Explaining North Korean foreign policy
Choy, Yong Seok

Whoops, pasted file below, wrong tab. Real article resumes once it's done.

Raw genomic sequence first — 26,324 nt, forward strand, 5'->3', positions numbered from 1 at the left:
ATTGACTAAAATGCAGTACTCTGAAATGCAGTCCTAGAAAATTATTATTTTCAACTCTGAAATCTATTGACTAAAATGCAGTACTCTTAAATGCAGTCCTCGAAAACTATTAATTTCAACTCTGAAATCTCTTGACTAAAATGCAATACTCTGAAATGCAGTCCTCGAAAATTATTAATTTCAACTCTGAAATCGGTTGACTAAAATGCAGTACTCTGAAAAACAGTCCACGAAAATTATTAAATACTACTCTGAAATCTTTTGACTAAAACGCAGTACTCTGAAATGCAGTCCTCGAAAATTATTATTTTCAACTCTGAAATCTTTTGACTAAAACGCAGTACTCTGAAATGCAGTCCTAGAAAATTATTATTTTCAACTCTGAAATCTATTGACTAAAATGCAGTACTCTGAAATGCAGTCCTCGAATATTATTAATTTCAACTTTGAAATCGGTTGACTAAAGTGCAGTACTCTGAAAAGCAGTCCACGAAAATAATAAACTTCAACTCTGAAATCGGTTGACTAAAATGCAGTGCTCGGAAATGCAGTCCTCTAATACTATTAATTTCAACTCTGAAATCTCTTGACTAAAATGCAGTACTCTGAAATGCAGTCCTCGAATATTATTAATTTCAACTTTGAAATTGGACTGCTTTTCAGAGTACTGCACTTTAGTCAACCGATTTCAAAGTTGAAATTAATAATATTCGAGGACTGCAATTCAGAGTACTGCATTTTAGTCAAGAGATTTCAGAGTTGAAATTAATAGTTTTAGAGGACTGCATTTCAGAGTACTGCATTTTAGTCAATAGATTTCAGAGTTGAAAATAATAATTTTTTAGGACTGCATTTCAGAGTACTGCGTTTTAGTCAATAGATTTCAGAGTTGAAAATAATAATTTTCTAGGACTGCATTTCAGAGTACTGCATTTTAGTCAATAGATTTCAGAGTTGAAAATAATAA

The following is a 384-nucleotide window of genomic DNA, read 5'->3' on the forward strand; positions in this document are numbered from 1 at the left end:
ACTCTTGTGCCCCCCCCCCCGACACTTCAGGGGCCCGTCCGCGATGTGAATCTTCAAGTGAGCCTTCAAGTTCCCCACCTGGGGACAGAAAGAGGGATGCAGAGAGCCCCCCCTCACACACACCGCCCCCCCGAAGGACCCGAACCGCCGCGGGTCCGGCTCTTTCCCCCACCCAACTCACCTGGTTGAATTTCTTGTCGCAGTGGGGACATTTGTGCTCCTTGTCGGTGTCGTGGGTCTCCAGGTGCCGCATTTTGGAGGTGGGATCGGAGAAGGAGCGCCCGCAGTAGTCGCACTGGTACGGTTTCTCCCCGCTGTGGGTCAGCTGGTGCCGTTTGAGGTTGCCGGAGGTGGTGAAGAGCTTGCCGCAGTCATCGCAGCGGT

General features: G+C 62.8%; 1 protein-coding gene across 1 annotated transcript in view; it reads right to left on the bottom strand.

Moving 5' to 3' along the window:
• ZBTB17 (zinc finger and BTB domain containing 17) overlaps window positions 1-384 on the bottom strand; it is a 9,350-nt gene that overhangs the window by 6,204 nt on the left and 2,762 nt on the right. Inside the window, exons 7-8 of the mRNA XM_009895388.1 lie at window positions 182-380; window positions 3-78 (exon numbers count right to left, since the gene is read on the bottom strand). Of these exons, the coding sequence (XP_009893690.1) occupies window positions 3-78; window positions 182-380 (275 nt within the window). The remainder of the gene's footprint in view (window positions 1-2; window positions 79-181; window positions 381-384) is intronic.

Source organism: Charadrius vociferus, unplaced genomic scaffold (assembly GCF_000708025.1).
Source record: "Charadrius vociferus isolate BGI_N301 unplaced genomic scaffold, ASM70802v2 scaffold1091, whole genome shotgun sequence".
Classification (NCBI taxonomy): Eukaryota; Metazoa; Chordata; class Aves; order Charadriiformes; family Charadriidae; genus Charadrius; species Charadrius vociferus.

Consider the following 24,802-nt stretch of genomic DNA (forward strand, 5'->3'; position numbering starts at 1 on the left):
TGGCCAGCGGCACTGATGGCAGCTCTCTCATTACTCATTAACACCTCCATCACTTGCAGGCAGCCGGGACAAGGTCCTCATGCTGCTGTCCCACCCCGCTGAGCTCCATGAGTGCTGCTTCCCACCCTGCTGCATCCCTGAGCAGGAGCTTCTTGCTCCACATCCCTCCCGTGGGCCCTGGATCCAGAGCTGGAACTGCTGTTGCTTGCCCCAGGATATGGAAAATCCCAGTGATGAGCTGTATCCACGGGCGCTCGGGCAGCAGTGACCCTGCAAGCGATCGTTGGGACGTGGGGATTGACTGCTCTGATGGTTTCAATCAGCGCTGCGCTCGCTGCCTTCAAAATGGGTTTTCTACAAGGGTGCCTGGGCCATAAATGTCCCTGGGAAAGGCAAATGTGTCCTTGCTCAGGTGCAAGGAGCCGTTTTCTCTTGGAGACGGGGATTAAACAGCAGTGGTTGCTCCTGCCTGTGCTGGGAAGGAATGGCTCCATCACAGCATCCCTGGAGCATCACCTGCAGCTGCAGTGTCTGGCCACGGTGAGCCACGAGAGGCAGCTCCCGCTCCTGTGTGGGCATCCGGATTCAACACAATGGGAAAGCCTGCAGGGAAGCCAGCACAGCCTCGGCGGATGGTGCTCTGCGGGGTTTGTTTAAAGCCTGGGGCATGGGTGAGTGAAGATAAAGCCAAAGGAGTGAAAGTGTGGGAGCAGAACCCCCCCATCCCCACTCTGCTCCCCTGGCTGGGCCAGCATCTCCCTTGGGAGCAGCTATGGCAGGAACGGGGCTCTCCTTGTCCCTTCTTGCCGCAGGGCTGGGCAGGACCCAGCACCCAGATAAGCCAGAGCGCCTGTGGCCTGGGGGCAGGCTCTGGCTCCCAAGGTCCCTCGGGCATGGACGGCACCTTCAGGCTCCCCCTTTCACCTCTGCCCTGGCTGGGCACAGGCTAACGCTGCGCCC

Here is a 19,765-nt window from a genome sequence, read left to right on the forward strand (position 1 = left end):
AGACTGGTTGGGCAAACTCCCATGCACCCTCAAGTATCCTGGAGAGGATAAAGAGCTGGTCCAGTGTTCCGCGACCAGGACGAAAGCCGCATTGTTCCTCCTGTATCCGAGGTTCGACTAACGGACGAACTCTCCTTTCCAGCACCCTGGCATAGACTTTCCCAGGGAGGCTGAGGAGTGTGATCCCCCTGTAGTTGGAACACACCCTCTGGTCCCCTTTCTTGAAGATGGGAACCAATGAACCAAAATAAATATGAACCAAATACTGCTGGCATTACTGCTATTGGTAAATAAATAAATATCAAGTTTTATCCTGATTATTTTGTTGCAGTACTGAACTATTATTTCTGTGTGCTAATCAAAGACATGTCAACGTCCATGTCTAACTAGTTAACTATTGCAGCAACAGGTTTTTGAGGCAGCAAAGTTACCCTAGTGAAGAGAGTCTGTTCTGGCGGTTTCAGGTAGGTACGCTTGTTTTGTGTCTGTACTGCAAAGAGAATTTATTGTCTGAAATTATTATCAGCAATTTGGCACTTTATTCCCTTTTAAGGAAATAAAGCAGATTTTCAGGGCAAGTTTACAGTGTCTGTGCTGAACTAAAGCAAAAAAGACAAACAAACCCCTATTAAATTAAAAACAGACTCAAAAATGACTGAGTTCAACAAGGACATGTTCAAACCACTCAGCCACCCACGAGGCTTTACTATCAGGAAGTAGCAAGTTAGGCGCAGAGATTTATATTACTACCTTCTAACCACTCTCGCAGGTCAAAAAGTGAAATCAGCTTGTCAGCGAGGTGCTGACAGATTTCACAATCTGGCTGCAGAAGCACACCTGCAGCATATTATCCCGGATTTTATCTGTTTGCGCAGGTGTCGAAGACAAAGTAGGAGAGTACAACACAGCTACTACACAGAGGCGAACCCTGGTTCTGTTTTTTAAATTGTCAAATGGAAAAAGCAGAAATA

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This study starts with the question of what conditions make North Korea choose between confrontation and collaboration toward the United States. In order to answer the research question, this study sets up four hypotheses based on prospect theory and human needs theory. The first hypothesis is that if Pyongyang regime perceives its survival to be threatened, it will frame its decision on a losses frame. Vice versa, if Pyongyang regime perceives its security situation to be improving, it will act on a gains frame. The second hypothesis is that under the condition that the need for survival is met, if Pyongyang regime perceives its identity to be threatened, it will act on a losses frame. Contrarily if Pyongyang regime perceives its identity to be improving, it will frame its decision on a gains frame. According to prospect theory, when North Korea acts on a gains frame, it will be risk averse and cooperative. When it is on a losses frame, it will take a risky option. According to the needs hierarchy theory, North Korea would be more risk acceptant when its security is threatened than its identity threatened. In order to test these hypotheses, this study selects five cases related to Pyongyang’s nuclear and missile diplomacy with the United States from 1992 to 2002: the withdrawal from the Non-Proliferation Treaty in 1993 and 2003, the crisis in April 1995 caused by the North rejecting South Korean-type nuclear reactor, the test-firing of a long-range missile in 1998, and the détente between Washington and Pyongyang in 2000. Pyongyang regime’s perception of needs situation is measured by content analysis of an official North Korean newspaper. In order to reveal changes in Pyongyang’s need situation, this dissertation examines changes in the objective conditions of domestic politics, economy, society of North Korea and foreign relations with the United States. This study finds; 1) North Korea employs brinkmanship strategy when its security is threatened; 2) it takes a conflictual policy when its identity is threatened; 3) Pyongyang becomes cooperative when it perceives its security to be improving. From the theoretical standpoint, the study might contribute to prospect theory in that it provides an alternative to identifying reference point by introducing the concept of human needs into prospect theory. This study provides an example that domestic politics can exercise influence on foreign policy even in a totalitarian society. This study also shows another example of the needs hierarchy theory: only when security problem is solved, identity need begins to matter. This study may be helpful for policy makers who want to see Pyongyang cooperate with the world. The prescription would be: 1) if we can make the North perceive its external security to be improving, Pyongyang will act in a cooperative way; 2) the North’s domestic insecurity may lead to brinkmanship diplomacy. Therefore, humanitarian assistance for North Korea is recommended; 3) attention should be given to Pyongyang’s identity need. Even when the North perceives its security to be stable, it would take a conflictual diplomacy if it perceives the identity need to be deteriorating.